My second ultra was yesterday. It was supposed to be on a trail called Farmdale, and whether or not Farmdale actually takes place on or near a farm or a dale, it’s on U.S. Army land, and the government shutdown put the kibosh on that happening. Instead the race happened in a different park, on a slightly tougher trail, called Jubilee. The race directors took to calling it Jubilee-dale. I think Jubi-dale would have been better, but in any case, it was cause for jubilation because I not only finished it but enjoyed it tremendously. At one point I fell, got up, and laughed. It was that kind of day.Each of these ultra attempts seems to require an explanation—an asterisk, perhaps. The first one didn’t happen. The second happened when it wasn’t supposed to, and the third happened where it wasn’t supposed to. I suppose that’s fitting given that if ultra-marathon-running had an associated punctuation mark, it would be the asterisk. Doesn’t your heart leap just a little when you see an asterisk? Doesn’t it make you just a little uneasy yet excited? Something’s coming, says the asterisk. Are you ready for it?
Two years ago, during one of the toughest times of my life, I wrote a short essay titled “Asterisk” that I thought up after lying in bed staring up at the ceiling fan for several hours during a bad spell of clinical depression. The ceiling fan reminded me of an asterisk, and it made me wonder if it was marking my life as not quite right somehow. An asterisk as a punctuation mark tends to correspond to some small but crucial explanation necessary to know so that the thing being asterisked has more meaning. Thing is, I couldn’t find what my asterisk corresponded to. Maybe I’d never find out.Sometimes the asterisk implies that certain events don’t really “count.” Maybe, I thought, my asterisked life is anomalous, one that looks like other lives but isn’t quite right, somehow, doesn’t quite “count” in the same way. The asterisk hovering over it is there to remind me that I’ll never really fit in the way other people seem to. Of course as soon as you say that, as soon as you suggest that you aren’t “normal,” people start in on the what’s-normal-nobody’s-really-normal-Normal-is-a-town-in-Illinois bit. And they’re right, of course, especially the Illinois part, but where does that leave you? You can put a positive spin on it all; you can say maybe the anomalous part was that very bad year. That would have been a lovely thing to believe, that things would get better, that I’d never go through that kind of hell ever again. But I don’t believe that. In running, sometimes the toughest part of a trail isn’t going up a steep hill—after all, most runners will just stop and walk those—but getting to the top of one, because you’re tired, really tired, but you have to start running again. Once you get through hell, you now have to live with the knowledge of what hell is—and that it could come back to you.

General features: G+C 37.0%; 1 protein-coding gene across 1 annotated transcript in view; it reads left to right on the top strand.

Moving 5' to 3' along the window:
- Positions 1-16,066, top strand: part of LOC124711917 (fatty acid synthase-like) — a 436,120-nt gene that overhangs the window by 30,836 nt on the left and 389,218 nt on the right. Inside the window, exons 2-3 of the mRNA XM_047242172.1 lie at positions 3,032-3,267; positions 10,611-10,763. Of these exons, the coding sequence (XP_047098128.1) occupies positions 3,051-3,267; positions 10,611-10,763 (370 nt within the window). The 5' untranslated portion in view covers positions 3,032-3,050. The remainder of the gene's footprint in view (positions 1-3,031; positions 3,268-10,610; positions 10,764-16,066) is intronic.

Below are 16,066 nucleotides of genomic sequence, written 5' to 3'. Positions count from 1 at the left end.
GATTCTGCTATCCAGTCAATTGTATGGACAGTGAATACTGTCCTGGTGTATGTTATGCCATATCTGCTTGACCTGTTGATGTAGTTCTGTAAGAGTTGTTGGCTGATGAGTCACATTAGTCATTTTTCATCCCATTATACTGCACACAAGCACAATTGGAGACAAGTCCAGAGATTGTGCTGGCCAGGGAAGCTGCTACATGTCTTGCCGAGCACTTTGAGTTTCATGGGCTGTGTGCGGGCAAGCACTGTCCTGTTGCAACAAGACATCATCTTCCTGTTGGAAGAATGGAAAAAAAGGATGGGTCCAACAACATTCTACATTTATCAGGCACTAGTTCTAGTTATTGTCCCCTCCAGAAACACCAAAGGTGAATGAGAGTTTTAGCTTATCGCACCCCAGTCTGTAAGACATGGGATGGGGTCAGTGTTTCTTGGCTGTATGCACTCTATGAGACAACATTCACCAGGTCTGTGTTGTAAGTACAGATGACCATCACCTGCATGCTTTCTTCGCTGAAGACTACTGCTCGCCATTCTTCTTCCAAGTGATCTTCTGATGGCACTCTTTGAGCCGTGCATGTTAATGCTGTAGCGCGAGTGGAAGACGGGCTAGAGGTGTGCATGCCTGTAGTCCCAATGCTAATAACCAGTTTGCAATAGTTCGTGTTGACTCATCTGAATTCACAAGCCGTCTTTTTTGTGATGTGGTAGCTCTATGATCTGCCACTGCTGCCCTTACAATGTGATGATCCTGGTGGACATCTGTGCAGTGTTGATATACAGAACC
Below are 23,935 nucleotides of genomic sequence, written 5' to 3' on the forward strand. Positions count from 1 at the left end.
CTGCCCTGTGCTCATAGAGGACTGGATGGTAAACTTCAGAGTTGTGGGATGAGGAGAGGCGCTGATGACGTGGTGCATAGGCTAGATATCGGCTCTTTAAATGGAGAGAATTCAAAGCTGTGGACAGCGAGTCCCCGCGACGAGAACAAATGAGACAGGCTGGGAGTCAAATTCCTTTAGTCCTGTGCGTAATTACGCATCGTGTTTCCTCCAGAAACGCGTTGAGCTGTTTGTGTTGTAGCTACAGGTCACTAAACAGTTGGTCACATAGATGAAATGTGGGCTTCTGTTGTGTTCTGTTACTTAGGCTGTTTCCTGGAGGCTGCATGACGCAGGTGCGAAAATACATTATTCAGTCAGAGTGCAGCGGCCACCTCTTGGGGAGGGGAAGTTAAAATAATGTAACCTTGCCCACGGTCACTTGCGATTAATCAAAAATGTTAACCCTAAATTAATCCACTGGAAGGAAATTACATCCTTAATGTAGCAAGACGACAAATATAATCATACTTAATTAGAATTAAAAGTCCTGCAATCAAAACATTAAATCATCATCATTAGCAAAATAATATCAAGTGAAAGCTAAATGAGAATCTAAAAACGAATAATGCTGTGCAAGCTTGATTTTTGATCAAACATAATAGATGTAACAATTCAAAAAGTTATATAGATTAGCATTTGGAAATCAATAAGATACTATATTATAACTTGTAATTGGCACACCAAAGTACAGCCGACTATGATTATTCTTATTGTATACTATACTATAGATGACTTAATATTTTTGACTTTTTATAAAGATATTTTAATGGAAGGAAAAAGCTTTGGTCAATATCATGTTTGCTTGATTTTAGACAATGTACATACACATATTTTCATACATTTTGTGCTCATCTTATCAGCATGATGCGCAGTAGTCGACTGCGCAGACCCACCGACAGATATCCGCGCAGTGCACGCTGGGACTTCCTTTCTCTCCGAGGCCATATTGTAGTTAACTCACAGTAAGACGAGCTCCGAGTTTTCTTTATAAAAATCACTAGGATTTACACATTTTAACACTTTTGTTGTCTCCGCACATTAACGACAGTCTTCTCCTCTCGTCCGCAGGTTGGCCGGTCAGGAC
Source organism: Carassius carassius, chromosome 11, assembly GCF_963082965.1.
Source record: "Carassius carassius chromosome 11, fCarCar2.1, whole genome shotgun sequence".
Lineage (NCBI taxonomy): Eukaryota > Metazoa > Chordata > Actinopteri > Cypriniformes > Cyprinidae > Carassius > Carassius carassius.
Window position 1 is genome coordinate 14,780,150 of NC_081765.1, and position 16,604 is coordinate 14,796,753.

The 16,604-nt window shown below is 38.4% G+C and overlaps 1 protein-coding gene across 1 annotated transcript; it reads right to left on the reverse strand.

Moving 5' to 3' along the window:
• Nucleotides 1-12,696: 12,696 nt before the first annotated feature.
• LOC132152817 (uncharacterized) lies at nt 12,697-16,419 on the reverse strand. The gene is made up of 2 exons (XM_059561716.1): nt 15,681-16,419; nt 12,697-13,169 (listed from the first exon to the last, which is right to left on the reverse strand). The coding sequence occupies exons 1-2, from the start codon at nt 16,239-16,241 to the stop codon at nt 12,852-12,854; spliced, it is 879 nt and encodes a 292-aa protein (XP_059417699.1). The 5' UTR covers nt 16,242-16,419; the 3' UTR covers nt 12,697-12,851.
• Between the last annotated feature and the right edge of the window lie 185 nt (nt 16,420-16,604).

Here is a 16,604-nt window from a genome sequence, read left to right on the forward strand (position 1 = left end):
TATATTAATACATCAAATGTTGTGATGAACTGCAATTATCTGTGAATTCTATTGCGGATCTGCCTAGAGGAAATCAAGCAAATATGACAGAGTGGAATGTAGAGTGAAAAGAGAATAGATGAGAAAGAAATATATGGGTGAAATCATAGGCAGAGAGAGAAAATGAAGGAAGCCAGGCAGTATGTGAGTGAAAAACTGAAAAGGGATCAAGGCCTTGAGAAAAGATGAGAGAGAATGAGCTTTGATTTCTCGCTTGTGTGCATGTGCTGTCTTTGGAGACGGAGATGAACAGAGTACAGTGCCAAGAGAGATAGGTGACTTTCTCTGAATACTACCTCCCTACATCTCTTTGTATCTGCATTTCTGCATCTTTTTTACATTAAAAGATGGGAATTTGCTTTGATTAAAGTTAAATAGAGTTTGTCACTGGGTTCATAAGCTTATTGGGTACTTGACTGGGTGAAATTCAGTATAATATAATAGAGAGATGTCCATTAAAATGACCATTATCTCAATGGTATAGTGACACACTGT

During my second ultra, there were quite a few steep hills. I ran it on a cool, damp fall morning, trudging up those hills, skittering scarily back down them, tripping over roots, splashing through creeks, dashing past cornfields, over rocks and under fallen branches. At one point on the third of four loops, a big leaf smacked me right in the face. Maybe it was just exhaustion or low blood sugar playing tricks on my mind, but the leaf looked asterisk-shaped. I wondered if maybe the asterisk doesn’t necessarily correspond to what’s flawed and unfixable, or what’s unknown and never to be known, but rather to what’s unexpected. As it would turn out, this would be one of the best races ever for me. I finished strong, I felt great, and I even came in first place in my age group. Who would ever have expected that, given that just over three months ago I nearly passed out walking from my hospital bed to the bathroom?The leaf that hit me fell to the ground before my feet. I looked past it for a moment, and saw the entire trail paved with asterisks. I ran toward them. Who knows what they could mean?